Sen . Lindsey Graham warned Sunday “it would be the beginning of the end ” of President ’s Trump ’s presidency if he fired special counsel Robert Mueller .

But most Republicans who spoke publicly still said the president wouldn't fire the special counsel or Deputy Attorney General Rod Rosenstein because he was aware of the consequences those moves could set in motion. And GOP leaders said there was still no need for Congress to pass legislation to protect Mueller.

Trump has no authority to directly fire Mueller — Rosenstein has that power — though the president could initiate the process by first getting rid of Rosenstein.

Sen. Chuck Grassley, R-Iowa, chairman of the Senate Judiciary Committee, said on Fox Business Network Tuesday that he had "confidence" in the special counsel, and that "it would be suicide for the president to fire Mueller."

Sen. John Kennedy, R-La., said he thought Trump was "too smart" to get rid of Mueller: "I think it would provoke some sort of reaction by Congress. I think he knows that," Kennedy said on CNN's "New Day," adding that "the president can't just fire Mr. Mueller. He's got to direct Mr. Rosenstein to fire him, and I don't think Mr. Rosenstein would do it."

Poll: Nearly 70 percent of Americans say Trump shouldn't fire Mueller

  Poll: Nearly 70 percent of Americans say Trump shouldn't fire Mueller A majority of American voters believe that President Trump should not fire special counsel Robert Mueller, according to a poll released Tuesday.A Quinnipiac University poll, conducted April 6-9, found that 69 percent of voters, including 55 percent of Republicans, oppose Trump firing Mueller. Just 13 percent of voters said they support Trump firing Mueller, according to the poll.A little more than half - 52 percent - of voters said Mueller is conducting a "fair investigation." Among Republicans, 54 percent said they believe the investigation into Russian meddling in the 2016 election is not fair.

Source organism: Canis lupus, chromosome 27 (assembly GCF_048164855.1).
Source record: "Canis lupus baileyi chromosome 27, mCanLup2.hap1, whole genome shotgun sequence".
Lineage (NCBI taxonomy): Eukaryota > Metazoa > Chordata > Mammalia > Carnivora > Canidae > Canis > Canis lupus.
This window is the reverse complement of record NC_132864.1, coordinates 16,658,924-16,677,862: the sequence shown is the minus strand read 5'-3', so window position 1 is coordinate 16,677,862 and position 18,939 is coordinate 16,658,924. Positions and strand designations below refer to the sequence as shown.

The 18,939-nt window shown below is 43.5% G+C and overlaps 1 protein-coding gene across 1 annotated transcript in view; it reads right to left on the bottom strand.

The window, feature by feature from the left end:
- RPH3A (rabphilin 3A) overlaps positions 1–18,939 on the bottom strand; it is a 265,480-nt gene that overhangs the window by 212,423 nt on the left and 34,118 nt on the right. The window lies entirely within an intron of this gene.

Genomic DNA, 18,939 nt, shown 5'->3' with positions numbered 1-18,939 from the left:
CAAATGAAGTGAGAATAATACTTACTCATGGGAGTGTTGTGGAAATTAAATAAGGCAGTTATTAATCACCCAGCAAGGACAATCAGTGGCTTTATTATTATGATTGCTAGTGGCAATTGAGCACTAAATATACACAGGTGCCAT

On Sunday, Graham warned that Firing Robert Mueller , the special counsel investigating the Russia scandal, would be the end of the Donald Trump presidency — adding that everyone surrounding the president knows it.

Sen . Lindsey Graham didn’t mince words on Sunday, affirming that Donald Trump ’s presidency would “ end ” if he fires special counsel Robert Mueller . Graham issued the stark warning on the same day as he and fellow Republican Sen .

Sen. Bob Corker, R-Tenn., said it would be "inappropriate" for Trump to dismiss either Mueller or Rosenstein. "I think it would be a massive mistake for the president to do anything to interfere with this investigation," said Corker, adding: "he knows most every Republican senator feels that way."

And Sen. Lindsey Graham, R-S.C., also said Tuesday that he didn't think Trump was likely to dismiss either man because he knew "it would be the beginning of the end of his presidency."